Cyperus filiculmis

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Cyperus filiculmis
Cype fili.jpg
Photo by Guy Anglin, Atlas of Florida Vascular Plants
Scientific classification
Kingdom: Plantae
Division: Magnoliophyta - Flowering plants
Class: Liliopsida – Monocotyledons
Order: Poales
Family: Cyperaceae
Genus: Cyperus
Species: C. filiculmis
Binomial name
Cyperus filiculmis
Natural range of Cyperus filiculmis from USDA NRCS Plants Database.

Common name: southeastern flatsedge

Taxonomic notes

Synonyms: Cyperus lupulinus ssp. lupulinus[1]

Varieties: none[1]


A description of Cyperus filiculmis is provided in The Flora of North America.


C. filiculmus is native from southeast Maryland along the east coast south to southern peninsular Florida, and west to eastern Texas.[1]



Generally, Cyperus filiculmis can be found in forests, fields, and rocky or sandy woodlands.[1] It is found mainly in sandy soils, both wet and dry, including drying loamy sand, coarse sand, and moist sandy-peaty soil. It prefers sunny, open sites, and occurs in longleaf pine-wiregrass flatwoods and longleaf pine-turkey oak sand ridges. C. filiculumis is seen in disturbed habitats such as power line corridors, clear-cuts, and bulldozed or logged sites.[2] It is also common in low sand dunes.[3] A study on gopher tortoise (Gopherus polyphemus) found C. filiculmis to commonly grow on tortoise mounds in the late summer.[4]

Associated species includes Pinus palustris, Quercus laevis, and Aristidia stricta.[2]


C. filiculmis has been observed both flowering and fruiting in May through November with peak inflorescence in June and August.[5][2] It is also known to flower between July and September.[1]

Seed dispersal

This species is thought to be dispersed by gravity.[6]

Seed bank and germination

A study focusing on the longleaf pine sandhill community found seeds of C. filiculmis to persist in the seed bank for up to 35 years either stratified or fresh with varying fire histories.[7]

Fire ecology

This species is fire tolerant, and has been observed in recently burned pine flatwoods,[2] and populations have been known to persist through repeated annual burning.[8]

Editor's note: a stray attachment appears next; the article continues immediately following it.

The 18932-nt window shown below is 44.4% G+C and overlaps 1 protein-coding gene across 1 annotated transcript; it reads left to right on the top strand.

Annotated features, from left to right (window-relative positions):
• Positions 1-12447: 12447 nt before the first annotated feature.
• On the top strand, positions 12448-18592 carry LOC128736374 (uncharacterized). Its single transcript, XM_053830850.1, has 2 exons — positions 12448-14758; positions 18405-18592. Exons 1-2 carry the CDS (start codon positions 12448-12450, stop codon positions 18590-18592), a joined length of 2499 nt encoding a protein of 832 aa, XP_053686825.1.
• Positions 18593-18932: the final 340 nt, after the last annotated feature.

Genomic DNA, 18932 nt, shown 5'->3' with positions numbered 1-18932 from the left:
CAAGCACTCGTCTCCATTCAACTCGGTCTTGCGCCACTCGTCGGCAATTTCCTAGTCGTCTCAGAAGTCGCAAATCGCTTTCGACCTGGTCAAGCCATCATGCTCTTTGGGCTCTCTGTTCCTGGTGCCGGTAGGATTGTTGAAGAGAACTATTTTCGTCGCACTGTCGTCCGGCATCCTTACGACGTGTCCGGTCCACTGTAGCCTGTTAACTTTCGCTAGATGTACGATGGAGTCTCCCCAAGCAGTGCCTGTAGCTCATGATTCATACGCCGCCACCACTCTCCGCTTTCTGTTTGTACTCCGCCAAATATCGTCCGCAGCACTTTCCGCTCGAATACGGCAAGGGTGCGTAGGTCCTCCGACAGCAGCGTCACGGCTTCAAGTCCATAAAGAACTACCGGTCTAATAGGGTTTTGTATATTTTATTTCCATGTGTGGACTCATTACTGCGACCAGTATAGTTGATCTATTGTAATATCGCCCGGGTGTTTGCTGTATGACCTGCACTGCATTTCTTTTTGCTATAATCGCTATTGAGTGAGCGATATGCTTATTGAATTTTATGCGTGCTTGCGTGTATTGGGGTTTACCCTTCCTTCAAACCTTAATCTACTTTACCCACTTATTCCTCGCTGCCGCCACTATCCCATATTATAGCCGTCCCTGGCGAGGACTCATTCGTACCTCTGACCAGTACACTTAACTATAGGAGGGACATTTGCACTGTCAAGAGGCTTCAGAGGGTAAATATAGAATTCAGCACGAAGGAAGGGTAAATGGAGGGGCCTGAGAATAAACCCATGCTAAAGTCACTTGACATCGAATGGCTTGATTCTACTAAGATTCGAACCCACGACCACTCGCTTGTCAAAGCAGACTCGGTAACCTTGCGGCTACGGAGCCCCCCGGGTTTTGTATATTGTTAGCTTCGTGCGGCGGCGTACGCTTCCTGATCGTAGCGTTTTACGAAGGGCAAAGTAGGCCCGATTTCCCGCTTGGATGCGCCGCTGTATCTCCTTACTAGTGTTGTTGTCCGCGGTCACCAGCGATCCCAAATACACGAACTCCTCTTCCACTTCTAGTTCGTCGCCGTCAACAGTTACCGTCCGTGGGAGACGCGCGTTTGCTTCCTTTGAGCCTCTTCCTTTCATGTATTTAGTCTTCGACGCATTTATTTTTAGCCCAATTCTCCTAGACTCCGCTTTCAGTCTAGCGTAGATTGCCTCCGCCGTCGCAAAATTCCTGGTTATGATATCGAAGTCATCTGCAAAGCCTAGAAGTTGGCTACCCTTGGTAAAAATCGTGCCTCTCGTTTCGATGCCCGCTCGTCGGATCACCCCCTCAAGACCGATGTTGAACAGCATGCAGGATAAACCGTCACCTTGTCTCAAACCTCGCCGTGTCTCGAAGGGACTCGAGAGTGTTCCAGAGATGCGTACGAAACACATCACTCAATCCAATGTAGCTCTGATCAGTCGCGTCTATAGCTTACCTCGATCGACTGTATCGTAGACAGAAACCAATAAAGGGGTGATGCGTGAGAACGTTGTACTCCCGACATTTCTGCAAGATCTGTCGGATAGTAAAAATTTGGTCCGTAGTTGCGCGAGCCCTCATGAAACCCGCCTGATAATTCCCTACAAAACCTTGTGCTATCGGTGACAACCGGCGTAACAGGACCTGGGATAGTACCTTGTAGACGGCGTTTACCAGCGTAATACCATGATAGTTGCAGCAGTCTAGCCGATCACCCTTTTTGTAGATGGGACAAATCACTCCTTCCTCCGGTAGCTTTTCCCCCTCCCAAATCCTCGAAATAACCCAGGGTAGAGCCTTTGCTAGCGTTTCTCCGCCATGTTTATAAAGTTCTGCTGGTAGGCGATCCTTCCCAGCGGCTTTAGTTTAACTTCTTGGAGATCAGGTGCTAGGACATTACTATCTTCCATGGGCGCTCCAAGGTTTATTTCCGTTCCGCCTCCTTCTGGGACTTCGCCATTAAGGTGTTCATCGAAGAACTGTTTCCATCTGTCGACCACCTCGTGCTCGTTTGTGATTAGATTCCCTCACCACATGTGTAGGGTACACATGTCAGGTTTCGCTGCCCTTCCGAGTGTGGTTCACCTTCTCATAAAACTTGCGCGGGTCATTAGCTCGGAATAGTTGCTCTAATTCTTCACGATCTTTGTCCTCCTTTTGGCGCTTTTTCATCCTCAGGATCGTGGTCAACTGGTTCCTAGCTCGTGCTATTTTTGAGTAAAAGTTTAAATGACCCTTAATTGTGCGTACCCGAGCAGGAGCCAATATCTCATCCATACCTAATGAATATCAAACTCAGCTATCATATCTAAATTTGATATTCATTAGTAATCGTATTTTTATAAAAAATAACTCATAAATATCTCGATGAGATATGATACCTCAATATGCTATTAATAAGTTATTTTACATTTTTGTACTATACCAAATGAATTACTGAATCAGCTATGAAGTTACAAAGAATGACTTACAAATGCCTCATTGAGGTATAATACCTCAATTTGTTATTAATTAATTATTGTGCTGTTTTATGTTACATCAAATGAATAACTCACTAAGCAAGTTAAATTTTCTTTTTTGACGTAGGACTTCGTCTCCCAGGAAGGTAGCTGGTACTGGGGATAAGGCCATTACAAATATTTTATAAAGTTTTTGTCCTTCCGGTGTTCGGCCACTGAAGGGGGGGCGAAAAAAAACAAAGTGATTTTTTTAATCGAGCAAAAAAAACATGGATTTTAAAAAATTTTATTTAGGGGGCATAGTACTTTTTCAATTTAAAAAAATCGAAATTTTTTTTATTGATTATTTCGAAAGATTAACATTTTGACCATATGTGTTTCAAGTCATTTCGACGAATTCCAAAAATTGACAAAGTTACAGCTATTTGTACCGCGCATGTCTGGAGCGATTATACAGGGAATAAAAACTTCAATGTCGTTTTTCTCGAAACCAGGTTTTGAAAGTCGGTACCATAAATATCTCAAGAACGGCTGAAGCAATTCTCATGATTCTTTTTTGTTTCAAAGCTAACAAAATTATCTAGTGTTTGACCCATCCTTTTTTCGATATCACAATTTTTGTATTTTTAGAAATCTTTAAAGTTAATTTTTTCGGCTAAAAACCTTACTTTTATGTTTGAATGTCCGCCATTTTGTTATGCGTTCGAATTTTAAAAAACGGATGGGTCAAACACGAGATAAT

Conservation, cultivation, and restoration

Cultural use

Photo Gallery

References and notes

  1. 1.0 1.1 1.2 1.3 1.4 Weakley, A.S. 2020. Flora of the Southeastern United States. Edition of 20 October 2020. University of North Carolina at Chapel Hill, Chapel Hill, North Carolina.
  2. 2.0 2.1 2.2 2.3 Florida State University Robert K. Godfrey Herbarium database. URL: Last accessed: June 2014. Collectors: Loran C. Anderson, R. L. Lazor, R. K. Godfrey, R. F. Thorne, R. A. Davidson, S. W. Leonard, Gary R. Knight, Richard Carter, C. Jackson, J. B. McFarlin, R. Kral, Mabel Kral, J. B. McFarlin, Gwynn W. Ramsey, R. S. Mitchell, R. A. Norris, Steve L. Orzell, Richard Gaskalla, J. M. Kane, Cecil R. Slaughter, and Nancy Coile. States and Counties: Florida: Bay, Brevard, Calhoun, Citrus, Clay, Duval, Franklin, Gadsden, Gilchrist, Highlands, Leon, Liberty, Okaloosa, Polk, Sarasota, St. Johns, Suwannee, Taylor, and Wakulla. Georgia: Baker, Coffee, Liberty, and Thomas
  3. Dunlop, D. A. and G. E. Crow. (1985). "The vegetation and flora of the seabrook dunes with special reference to rare plants." Rhodora 87: 471-486.
  4. Kaczor, S. A. and D. C. Hartnett (1990). "Gopher tortoise (Gopherus polyphemus) effects on soils and vegetation in a Florida sandhill." American Midland Naturalist 123: 100-111.
  5. Nelson, G. PanFlora: Plant data for the eastern United States with emphasis on the Southeastern Coastal Plains, Florida, and the Florida Panhandle. Accessed: 8 DEC 2016
  6. Kirkman, L. Katherine. Unpublished database of seed dispersal mode of plants found in Coastal Plain longleaf pine-grasslands of the Jones Ecological Research Center, Georgia.
  7. Parks, G. R. (2007). Longleaf pine sandhill seed banks and seedling emergence in relation to time since fire, University of Florida. Master of Science: 84.
  8. Glitzenstein, J. S., D. R. Streng, R. E. Masters, K. M. Robertson and S. M. Hermann 2012. Fire-frequency effects on vegetation in north Florida pinelands: Another look at the long-term Stoddard Fire Research Plots at Tall Timbers Research Station. Forest Ecology and Management 264: 197-209.